A Recent Brush with Gao Qinrong
At a big annual conference on watchdog journalism late last month in Beijing, the bill was stacked with reporters and editorialists behind some of the more daunting stories of 2006. The show-stopper, though, was an ex-journalist whose case dated back to 1998: Gao Qinrong. The event was off-the-record, and many of the journalists, while speaking candidly about their struggles in the field, also specifically requested that their words not appear either in print or on the Web. Not Gao. Here, with the subsequent consent of the organizer, Biganzi would like to share a few moments from the sidelines of the conference with him.
Gao’s ordeal is old news by now. His release from prison earlier in December, after eight years behind bars, enabled him to show up in Beijing. He’s since become a cipher domestically for an implicit push for press freedoms. During his talk, to put it vaguely, the man recalled how he cracked the case of a spurious irrigation project in Shanxi province in 1998, and was soon framed and jailed by local leaders for doing so. This may have been the 50th time he’d relived those events with Chinese colleagues in the fortnight since he got out, not to mention the 768 petition letters he counts having written while inside. Still, he told the tale raw, as if it only happened yesterday. The pressure of an ongoing crusade to clear his name clearly weighed on Gao. Twice he broke down, in hot but silent tears. Each time, a packed hall of academics and journalists applauded. And so Gao gathered strength enough to continue. With him he was carrying a square swatch of a bed sheet from jail, on which he’d scrawled an abridged version of his will in pen and an “SOS” message in blood, out of fear of what might befall him once he got out. His hands trembled whenever he held up the banner (Southern Metropolis Weekly has a photo).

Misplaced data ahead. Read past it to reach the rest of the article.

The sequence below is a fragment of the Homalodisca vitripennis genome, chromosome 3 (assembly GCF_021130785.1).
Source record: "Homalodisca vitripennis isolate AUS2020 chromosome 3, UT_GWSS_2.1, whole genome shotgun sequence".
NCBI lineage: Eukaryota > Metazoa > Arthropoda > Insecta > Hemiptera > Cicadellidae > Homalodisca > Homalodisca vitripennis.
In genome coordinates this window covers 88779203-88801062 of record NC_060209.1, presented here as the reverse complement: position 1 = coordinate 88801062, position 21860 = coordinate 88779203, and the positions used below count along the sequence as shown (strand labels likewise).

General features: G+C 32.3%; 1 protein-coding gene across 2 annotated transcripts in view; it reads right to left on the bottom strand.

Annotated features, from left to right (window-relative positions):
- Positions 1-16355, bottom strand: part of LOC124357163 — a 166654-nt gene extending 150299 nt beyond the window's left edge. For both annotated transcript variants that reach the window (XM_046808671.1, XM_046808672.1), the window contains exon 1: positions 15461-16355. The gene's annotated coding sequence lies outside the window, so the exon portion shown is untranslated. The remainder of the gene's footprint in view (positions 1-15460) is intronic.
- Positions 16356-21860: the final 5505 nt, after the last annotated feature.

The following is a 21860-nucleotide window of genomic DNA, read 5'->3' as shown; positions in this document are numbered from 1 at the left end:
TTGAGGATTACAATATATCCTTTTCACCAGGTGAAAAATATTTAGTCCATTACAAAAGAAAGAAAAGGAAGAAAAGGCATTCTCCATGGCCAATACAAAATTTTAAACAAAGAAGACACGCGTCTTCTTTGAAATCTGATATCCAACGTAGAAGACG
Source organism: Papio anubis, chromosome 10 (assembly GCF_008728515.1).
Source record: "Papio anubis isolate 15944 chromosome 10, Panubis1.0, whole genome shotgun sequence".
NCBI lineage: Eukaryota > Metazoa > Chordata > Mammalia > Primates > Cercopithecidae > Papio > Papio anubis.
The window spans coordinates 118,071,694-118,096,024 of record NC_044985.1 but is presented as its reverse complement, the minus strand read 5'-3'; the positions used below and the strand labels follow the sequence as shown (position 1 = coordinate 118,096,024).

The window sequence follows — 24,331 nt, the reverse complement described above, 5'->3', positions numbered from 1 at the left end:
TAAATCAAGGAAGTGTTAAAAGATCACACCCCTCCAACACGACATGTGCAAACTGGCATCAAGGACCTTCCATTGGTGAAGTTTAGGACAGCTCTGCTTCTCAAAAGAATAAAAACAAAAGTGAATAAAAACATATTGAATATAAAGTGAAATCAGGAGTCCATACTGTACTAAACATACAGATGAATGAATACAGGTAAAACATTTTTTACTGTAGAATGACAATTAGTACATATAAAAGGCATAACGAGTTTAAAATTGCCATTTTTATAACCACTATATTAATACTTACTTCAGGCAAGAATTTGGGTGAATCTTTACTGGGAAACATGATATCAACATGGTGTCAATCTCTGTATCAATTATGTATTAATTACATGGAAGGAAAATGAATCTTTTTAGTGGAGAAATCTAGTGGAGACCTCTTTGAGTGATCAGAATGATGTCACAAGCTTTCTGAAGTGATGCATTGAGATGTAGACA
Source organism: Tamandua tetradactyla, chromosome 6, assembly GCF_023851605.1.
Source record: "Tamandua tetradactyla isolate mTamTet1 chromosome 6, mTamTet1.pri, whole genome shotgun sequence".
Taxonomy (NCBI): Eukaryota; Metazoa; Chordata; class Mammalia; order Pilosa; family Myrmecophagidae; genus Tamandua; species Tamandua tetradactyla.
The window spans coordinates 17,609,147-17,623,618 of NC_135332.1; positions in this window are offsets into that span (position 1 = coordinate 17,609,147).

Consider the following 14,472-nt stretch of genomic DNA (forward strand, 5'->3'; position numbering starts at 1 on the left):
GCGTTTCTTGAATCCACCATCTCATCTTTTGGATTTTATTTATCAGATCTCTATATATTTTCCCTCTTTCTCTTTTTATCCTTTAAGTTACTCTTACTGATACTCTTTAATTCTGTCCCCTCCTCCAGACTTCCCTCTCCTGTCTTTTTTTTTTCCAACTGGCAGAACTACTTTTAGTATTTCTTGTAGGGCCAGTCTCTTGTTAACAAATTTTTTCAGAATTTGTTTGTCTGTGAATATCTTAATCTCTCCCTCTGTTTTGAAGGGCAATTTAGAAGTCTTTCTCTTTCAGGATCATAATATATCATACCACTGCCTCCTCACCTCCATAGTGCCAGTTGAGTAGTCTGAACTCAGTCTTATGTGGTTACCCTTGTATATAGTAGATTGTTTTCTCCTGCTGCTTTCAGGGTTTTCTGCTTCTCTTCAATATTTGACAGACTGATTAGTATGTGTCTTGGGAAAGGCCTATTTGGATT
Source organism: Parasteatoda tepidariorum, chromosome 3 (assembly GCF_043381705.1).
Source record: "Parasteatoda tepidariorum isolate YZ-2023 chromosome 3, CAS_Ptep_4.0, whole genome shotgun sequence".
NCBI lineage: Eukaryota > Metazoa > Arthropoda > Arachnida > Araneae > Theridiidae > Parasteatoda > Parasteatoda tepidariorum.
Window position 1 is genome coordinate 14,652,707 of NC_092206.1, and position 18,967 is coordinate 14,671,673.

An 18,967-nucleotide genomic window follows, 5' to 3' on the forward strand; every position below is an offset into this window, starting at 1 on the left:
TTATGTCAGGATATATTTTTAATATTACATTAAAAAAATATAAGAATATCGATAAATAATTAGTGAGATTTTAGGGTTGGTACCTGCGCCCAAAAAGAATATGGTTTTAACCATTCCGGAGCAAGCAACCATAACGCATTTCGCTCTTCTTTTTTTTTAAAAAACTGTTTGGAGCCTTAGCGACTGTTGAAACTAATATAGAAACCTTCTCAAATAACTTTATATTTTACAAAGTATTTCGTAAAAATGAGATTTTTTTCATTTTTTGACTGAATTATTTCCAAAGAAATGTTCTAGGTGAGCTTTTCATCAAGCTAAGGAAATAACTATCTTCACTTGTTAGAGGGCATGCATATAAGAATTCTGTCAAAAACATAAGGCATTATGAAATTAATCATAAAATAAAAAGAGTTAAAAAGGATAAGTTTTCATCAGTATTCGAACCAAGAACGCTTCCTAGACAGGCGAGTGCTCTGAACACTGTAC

Some of the denizens of Beijing’s liberal watchdog scene were in attendance that day: reporter Wang Keqin, defense lawyer Pu Zhiqiang, media scholar Xu Xun and so on. At a lunch in-between sessions, one by one, all came over to salute Gao. With him they clasped hands, shared smokes, clinked glasses of Yanjing. Scrawny campus newspaper journalists jostled for position to ask questions, as they would continue to do for the duration of the afternoon. Gao, a teddy bear-like figure in a sweater and a jacket, sat there graciously. He looked spent from the media circus surrounding his release. But he wasn’t. At his table were four editorial department heads of the latest paper to be doing a feature on him – Xi’an’s Huashang Bao.
Just that week, of course, the keyword “Gao Qinrong (È´òÂã§Ëç£) was X’d out of the biggest portals and search engines after interviews in Southern Metropolis Daily and Southern Weekend put his case back in the spotlight. But a few other publications have persisted in running stories and interviews. Gao confirmed what media observers (ESWN, CMP, Danwei) correctly suspected: “I haven’t been explicitly fengsha – snuffed – from the press.” Gao’s has become an interesting case of divide-and-conquer censorship. It suggests the propaganda-meisters’ awareness that progressive state newspapers, even left to their own discretion, can only take a story as flammable as his so far without Sohu and Sina. Meantime, Huashang Bao’s interview has yet to see the light of day. Said an editor on Monday (Jan. 8): “Here they say it’s too risky.”